The second in the American Human Development Report series, the 2010-2011 edition features a completely updated Index, new findings on the well-being of different racial and ethnic groups from state to state, and a closer look at disparities within major metro areas. It also shines a spotlight on threats to progress and opportunity for some Americans as well as highlighting tested approaches to fosteringresilience among different groups.
Using a revelatory framework for explaining the very nature of humanprogress, this report can be used not only as a way to measure America but also to build upon past policy successes, protect the progress made over the last half century from new risks, and create an infrastructure of opportunity that can serve a new generation of Americans. Beautifully illustrated with stunning four-color graphics that allow for a quick visual understanding of often complex but important issues, The Measure of America is essential reading for all Americans, especially for social scientists, policy makers, and pundits who want to understand where Americans stand today.
Social science research often yields conflicting results: Does juvenile delinquent rehabilitation work? Is teenage pregnancy prevention effective? In an effort to improve the value of research for shaping social policy, social scientists are increasingly employing a powerful technique called meta-analysis. By systematically pulling together findings of a particular research problem, meta-analysis allows researchers to synthesize the results of multiple studies and detect statistically significant patterns among them.
Meta-Analysis for Explanation brings exemplary illustrations of research synthesis together with expert discussion of the use of meta-analytic techniques. The emphasis throughout is on the explanatory applications of meta-analysis, a quality that makes this casebook distinct from other treatments of this methodology. The book features four detailed case studies by Betsy Jane Becker, Elizabeth C. Devine, Mark W. Lipsey, and William R. Shadish, Jr. These are offered as meta-analyses that seek both to answer the descriptive questions to which research synthesis is traditionally directed in the health and social sciences, and also to explore how a more systematic method of explanation might enhance the policy yield of research reviews.
To accompany these cases, a group of the field’s leading scholars has written several more general chapters that discuss the history of research synthesis, the use of meta-analysis and its value for scientific explanation, and the practical issues and challenges facing researchers who want to try this new technique. As a practical resource, Meta-Analysis for Explanation guides social scientists to greater levels of sophistication in their efforts to synthesize the results of social research.
"This is an important book...[it is] another step in the continuing exploration of the wider implications and powers of meta-analytic methods." —Contemporary Psychology
L'apport de la théorie des réponses aux items
L'élaboration de stratégies, de techniques et d'instruments de mesure standardisés pour effectuer des relevés, des prévisions et des comparaisons ne date pas d'hier. Mais quelles sont les stratégies de modélisation de la mesure qui peuvent être utiles aux chercheurs en sciences sociales ? Dans cet ouvrage, à la fois guide d'apprentissage et manuel de référence, les auteurs présentent les concepts et méthodes nécessaires à la compréhension de divers modèles de mesure (théorie classique, théorie de la généralisabilité, théorie des réponses aux items) et décrivent, pour chacun, les conditions d'application, les notions d'erreur, de score vrai, d'erreur-type, d'estimation de la fidélité et d'analyse d'items. Exercices et corrigés permettront, tant aux étudiants qu'aux praticiens en psychologie comme en éducation, d'assimiler ces méthodes et de mieux en évaluer la pertinence en fonction des situations rencontrées.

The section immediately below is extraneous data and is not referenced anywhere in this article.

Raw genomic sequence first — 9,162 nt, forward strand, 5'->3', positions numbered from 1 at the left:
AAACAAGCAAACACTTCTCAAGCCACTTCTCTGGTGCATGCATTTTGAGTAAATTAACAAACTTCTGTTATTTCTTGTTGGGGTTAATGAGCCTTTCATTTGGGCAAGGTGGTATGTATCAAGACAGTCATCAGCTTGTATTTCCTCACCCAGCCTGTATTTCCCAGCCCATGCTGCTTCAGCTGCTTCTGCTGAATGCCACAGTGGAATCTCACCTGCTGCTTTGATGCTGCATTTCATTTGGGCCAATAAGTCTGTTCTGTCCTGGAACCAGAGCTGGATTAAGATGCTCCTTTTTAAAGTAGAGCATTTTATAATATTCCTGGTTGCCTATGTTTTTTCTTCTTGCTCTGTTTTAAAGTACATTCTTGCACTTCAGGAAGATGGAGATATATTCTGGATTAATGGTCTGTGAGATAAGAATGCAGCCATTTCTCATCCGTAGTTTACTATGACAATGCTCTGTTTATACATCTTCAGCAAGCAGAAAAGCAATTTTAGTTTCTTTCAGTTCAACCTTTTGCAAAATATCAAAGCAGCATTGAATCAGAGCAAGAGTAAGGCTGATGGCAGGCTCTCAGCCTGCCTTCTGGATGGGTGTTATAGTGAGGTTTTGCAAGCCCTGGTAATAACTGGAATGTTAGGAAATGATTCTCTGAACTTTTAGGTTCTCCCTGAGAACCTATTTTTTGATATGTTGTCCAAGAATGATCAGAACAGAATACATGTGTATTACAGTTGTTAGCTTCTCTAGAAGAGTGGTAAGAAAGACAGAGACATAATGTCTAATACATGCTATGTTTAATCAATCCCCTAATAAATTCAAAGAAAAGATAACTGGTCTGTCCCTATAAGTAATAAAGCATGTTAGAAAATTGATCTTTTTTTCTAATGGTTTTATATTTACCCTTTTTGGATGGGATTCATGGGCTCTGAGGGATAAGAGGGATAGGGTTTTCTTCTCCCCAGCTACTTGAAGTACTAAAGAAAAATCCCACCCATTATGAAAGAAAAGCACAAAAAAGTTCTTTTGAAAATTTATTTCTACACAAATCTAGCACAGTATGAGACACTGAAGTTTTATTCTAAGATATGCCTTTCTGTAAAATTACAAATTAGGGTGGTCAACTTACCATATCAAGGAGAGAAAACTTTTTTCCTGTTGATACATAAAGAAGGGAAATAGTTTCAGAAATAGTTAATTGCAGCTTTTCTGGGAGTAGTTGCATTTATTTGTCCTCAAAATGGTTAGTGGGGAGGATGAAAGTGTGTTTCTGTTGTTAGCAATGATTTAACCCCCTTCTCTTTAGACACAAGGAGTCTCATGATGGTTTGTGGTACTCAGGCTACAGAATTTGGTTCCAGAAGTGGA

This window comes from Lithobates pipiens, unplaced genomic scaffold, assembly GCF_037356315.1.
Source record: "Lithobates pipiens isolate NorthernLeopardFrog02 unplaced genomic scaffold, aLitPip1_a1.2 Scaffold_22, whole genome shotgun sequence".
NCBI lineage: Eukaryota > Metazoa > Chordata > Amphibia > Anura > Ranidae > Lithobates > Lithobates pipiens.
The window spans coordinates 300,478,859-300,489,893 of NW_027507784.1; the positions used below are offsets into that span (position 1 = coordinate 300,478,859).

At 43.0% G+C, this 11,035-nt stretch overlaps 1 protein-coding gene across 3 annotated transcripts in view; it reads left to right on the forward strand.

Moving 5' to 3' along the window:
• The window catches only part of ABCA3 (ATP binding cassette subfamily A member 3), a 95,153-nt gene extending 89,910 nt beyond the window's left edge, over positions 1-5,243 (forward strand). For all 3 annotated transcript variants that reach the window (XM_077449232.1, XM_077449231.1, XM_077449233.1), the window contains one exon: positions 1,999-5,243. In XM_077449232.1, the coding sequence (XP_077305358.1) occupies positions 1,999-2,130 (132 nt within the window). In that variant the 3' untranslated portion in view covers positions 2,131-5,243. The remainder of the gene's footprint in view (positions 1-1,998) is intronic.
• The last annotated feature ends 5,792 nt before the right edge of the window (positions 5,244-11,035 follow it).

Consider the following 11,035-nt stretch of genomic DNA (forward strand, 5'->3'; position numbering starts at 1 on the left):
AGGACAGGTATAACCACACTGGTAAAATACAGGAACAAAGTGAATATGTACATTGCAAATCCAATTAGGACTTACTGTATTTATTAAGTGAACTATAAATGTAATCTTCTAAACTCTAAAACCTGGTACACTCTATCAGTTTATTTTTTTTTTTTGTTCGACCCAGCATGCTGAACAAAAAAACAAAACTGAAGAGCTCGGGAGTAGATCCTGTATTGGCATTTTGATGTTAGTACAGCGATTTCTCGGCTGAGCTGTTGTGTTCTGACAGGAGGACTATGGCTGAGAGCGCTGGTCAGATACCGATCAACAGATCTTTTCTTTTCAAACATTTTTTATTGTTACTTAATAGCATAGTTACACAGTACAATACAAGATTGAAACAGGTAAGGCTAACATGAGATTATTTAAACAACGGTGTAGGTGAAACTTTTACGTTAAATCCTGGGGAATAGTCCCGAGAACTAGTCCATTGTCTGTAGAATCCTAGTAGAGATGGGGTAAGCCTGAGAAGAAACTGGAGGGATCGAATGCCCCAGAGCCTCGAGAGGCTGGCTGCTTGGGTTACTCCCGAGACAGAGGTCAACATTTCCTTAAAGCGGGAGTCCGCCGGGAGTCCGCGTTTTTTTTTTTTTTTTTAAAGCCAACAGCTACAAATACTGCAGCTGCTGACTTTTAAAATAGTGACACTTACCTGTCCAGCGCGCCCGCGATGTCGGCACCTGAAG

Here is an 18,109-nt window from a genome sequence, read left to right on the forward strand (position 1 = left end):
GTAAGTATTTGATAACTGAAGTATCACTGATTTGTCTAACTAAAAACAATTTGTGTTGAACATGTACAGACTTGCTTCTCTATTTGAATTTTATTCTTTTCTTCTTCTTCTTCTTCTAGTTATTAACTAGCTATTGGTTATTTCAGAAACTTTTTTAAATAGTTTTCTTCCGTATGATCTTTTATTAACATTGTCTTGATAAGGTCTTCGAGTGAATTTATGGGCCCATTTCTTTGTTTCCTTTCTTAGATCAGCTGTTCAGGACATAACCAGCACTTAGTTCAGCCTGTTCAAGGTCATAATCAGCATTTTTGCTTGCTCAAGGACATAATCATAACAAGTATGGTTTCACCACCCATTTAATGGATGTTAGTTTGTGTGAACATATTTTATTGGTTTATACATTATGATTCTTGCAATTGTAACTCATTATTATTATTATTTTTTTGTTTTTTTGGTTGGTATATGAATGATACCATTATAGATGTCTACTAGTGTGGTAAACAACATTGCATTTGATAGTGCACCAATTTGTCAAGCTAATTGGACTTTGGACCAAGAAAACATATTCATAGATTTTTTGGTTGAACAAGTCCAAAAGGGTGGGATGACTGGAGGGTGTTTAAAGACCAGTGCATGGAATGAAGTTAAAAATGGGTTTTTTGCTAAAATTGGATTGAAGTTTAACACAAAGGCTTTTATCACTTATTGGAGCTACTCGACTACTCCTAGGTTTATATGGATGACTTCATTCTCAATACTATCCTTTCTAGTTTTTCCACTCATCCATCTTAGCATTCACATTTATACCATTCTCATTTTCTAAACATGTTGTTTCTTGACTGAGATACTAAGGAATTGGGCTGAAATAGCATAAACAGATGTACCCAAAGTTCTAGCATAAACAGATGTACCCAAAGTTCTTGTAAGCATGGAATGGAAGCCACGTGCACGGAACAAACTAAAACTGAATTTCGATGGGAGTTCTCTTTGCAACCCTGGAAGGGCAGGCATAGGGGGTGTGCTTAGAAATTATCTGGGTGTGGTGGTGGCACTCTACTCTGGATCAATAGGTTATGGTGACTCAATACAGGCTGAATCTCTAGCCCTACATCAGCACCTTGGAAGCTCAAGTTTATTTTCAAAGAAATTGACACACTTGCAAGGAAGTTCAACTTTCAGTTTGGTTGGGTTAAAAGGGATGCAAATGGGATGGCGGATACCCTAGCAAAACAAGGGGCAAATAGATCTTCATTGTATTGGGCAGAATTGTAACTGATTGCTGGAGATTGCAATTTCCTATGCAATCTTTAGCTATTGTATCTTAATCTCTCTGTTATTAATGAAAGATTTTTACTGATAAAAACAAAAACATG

Social Theory Between Bakhtin and Habermas
Greg M. Nielsen brings Mikhail Bakhtin’s ethics and aesthetics into a dialogue with social theory that responds to the sense of ambivalence and uncertainty at the core of modern societies. Nielsen situates a social theory between Bakhtin’s norms of answerability and Jürgen Habermas’s sociology, ethics, and discourse theory of democracy in a way that emphasizes the creative dimension in social action without reducing explanation to the emotional and volitional impulse of the individual or collective actor. Some of the classical sources that support this mediated position are traced to Alexander Vvedenskij’s and Georg Simmel’s critiques of Kant’s ethics, Hermann Cohen’s philosophy of fellowship, and Max Weber’s and George Herbert Mead’s theories of action. In the shift from Bakhtin’s theory of interpersonal relations to a dialogic theory of societal events that defends the bold claim that law and politics should not be completely separated from the specificity of ethical and cultural communities, a study of citizenship and national identity is developed.
Historical and Critical
"A richly erudite history of measurement and an account of its current state in the social sciences—fascinating, informative, provocative." —James S. Coleman, Unversity of Chicago
"Wise and powerful." — American Journal of Sociology
"Personal and provocative—an excellent set of historical and critical ruminations from one of social measurement's greatest contributors." —Choice
In the past twenty years, the number of educational tests with high-stakes consequences—such as promotion to the next grade level or graduating from high school—has increased. At the same time, the difficulty of the tests has also increased. In Texas, a Latina state legislator introduced and lobbied for a bill that would take such factors as teacher recommendations, portfolios of student work, and grades into account for the students—usually students of color—who failed such tests. The bill was defeated.
Using several types of ethnographic study (personal interviews, observations of the Legislature in action, news broadcasts, public documents from the Legislature and Texas Education Agency), Amanda Walker Johnson observed the struggle for the bill’s passage. Through recounting this experience, Objectifying Measures explores the relationship between the cultural production of scientific knowledge (of statistics in particular) and the often intuitive resistance to objectification of those adversely affected by the power of policies underwritten as "scientific."